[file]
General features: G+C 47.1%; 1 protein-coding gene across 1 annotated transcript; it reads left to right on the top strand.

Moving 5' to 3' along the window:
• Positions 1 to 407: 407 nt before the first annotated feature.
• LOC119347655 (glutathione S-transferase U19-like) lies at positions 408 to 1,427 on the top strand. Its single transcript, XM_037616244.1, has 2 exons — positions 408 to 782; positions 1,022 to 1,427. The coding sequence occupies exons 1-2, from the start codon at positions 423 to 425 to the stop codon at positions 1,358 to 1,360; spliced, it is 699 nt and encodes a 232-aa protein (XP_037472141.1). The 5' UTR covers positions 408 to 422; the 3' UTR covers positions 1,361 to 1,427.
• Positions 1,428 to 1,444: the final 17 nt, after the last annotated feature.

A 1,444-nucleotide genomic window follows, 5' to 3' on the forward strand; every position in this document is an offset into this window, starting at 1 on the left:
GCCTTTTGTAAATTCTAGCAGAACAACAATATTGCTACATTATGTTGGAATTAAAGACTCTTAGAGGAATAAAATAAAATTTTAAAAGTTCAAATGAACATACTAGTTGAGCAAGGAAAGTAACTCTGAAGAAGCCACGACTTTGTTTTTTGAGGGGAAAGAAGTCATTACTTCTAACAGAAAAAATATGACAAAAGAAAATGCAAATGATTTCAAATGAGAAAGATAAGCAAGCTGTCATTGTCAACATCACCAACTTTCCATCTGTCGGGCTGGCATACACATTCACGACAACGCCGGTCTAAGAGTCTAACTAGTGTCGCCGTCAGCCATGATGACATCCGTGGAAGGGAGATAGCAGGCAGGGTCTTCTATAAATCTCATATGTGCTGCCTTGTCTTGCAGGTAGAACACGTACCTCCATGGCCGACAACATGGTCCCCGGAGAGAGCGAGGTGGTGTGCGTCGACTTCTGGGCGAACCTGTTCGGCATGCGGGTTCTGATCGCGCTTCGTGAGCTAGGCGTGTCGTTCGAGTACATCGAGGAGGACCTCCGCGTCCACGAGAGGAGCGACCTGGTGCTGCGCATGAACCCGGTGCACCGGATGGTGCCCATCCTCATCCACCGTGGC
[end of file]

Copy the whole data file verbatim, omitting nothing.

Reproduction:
General features: G+C 47.1%; 1 protein-coding gene across 1 annotated transcript; it reads left to right on the top strand.

Moving 5' to 3' along the window:
• Positions 1 to 407: 407 nt before the first annotated feature.
• LOC119347655 (glutathione S-transferase U19-like) lies at positions 408 to 1,427 on the top strand. Its single transcript, XM_037616244.1, has 2 exons — positions 408 to 782; positions 1,022 to 1,427. The coding sequence occupies exons 1-2, from the start codon at positions 423 to 425 to the stop codon at positions 1,358 to 1,360; spliced, it is 699 nt and encodes a 232-aa protein (XP_037472141.1). The 5' UTR covers positions 408 to 422; the 3' UTR covers positions 1,361 to 1,427.
• Positions 1,428 to 1,444: the final 17 nt, after the last annotated feature.

A 1,444-nucleotide genomic window follows, 5' to 3' on the forward strand; every position in this document is an offset into this window, starting at 1 on the left:
GCCTTTTGTAAATTCTAGCAGAACAACAATATTGCTACATTATGTTGGAATTAAAGACTCTTAGAGGAATAAAATAAAATTTTAAAAGTTCAAATGAACATACTAGTTGAGCAAGGAAAGTAACTCTGAAGAAGCCACGACTTTGTTTTTTGAGGGGAAAGAAGTCATTACTTCTAACAGAAAAAATATGACAAAAGAAAATGCAAATGATTTCAAATGAGAAAGATAAGCAAGCTGTCATTGTCAACATCACCAACTTTCCATCTGTCGGGCTGGCATACACATTCACGACAACGCCGGTCTAAGAGTCTAACTAGTGTCGCCGTCAGCCATGATGACATCCGTGGAAGGGAGATAGCAGGCAGGGTCTTCTATAAATCTCATATGTGCTGCCTTGTCTTGCAGGTAGAACACGTACCTCCATGGCCGACAACATGGTCCCCGGAGAGAGCGAGGTGGTGTGCGTCGACTTCTGGGCGAACCTGTTCGGCATGCGGGTTCTGATCGCGCTTCGTGAGCTAGGCGTGTCGTTCGAGTACATCGAGGAGGACCTCCGCGTCCACGAGAGGAGCGACCTGGTGCTGCGCATGAACCCGGTGCACCGGATGGTGCCCATCCTCATCCACCGTGGC